HomeNewsBriefVenezuelan Homicides Reach Record High In 2013
BRIEF

Venezuelan Homicides Reach Record High In 2013

HOMICIDES / 30 APR 2013 BY MIRIAM WELLS EN

Murders in Venezuela reached a record high of 58 per day during the first four months of the year, according to police figures contested by the government, highlighting a dire security situation amid political instability.

National police agency the CICPC registered 6,675 murders between January 1 and April 25, with 1,265 in the Caracas metropolitan area, reported El Universal.

Then-Interior and Justice Minister Nestor Reverol presented conflicting figures at a press conference April 1, claiming 3,473 murders had taken place in the first three months of the year, an average of 38 a day.

In reference to the police figures, Interior and Justice Minister Miguel Rodriguez Torres acknowledged the country had grave levels of violence, according to El Universal. "We all have a common enemy which is the underworld," said the minister.

InSight Crime Analysis

The figures are yet more damning evidence of Venezuela's spiralling violence, which 19 different security plans implemented during Hugo Chavez's 14-year presidency failed to curb. Murder rates doubled or tripled over a decade from 1999, depending on different figures, with Venezuela now one of the most dangerous countries in the world. Chavez was able to deflect criticism with his charisma and powerful rhetoric, but since his death insecurity has become a top issue on the Venezuelan agenda, featuring heavily on the recent campaign trail for this month's presidential elections.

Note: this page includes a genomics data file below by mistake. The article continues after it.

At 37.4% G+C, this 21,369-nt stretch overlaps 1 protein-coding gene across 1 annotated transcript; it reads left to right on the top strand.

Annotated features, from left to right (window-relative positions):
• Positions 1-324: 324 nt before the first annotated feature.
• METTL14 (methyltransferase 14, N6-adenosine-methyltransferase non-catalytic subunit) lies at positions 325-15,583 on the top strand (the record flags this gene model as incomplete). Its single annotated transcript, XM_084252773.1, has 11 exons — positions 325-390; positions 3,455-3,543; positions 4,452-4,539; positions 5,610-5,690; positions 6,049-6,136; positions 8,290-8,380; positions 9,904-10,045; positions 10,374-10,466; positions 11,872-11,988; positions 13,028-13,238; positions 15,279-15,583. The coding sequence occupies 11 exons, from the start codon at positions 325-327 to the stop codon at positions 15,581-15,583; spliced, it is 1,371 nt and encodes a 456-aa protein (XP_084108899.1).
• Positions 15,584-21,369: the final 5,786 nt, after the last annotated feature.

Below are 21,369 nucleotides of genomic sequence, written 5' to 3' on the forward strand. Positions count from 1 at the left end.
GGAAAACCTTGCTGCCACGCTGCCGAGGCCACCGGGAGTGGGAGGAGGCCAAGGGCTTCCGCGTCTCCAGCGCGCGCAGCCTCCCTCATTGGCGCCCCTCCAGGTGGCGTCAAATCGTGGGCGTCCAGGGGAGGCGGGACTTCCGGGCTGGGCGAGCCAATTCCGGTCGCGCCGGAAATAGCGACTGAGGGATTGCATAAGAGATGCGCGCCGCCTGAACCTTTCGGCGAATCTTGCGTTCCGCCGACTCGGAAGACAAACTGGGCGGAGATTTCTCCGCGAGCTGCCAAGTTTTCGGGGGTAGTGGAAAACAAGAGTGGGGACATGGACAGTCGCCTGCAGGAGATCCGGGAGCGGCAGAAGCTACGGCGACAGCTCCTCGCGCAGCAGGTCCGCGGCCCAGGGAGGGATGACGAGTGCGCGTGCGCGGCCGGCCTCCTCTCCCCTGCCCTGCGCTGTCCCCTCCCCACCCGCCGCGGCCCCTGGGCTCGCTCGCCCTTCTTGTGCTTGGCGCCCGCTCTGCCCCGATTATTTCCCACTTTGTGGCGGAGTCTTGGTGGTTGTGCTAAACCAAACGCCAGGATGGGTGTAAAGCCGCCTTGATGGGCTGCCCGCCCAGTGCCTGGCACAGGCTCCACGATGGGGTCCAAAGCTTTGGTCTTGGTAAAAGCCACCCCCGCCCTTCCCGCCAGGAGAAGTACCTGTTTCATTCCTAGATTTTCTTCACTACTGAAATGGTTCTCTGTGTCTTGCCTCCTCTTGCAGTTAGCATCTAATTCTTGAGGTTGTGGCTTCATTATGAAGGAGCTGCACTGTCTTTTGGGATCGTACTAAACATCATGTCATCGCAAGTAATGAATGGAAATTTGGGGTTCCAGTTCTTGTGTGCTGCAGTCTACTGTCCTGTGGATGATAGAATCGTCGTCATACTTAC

Newly elected President Nicolas Maduro recently reaffirmed that tackling crime would be a personal priority, but has not yet revealed any concrete plans. However, several days ago Rodriguez said that the government would soon announce measures to address the spiking violence. Meanwhile, the divisions Maduro faces within his own party, the disputed election result, and the high levels of tension generated by an utterly polarized society -- highlighted by the post-election violence -- create a cocktail of instability that can only serve to exacerbate the situation.

 

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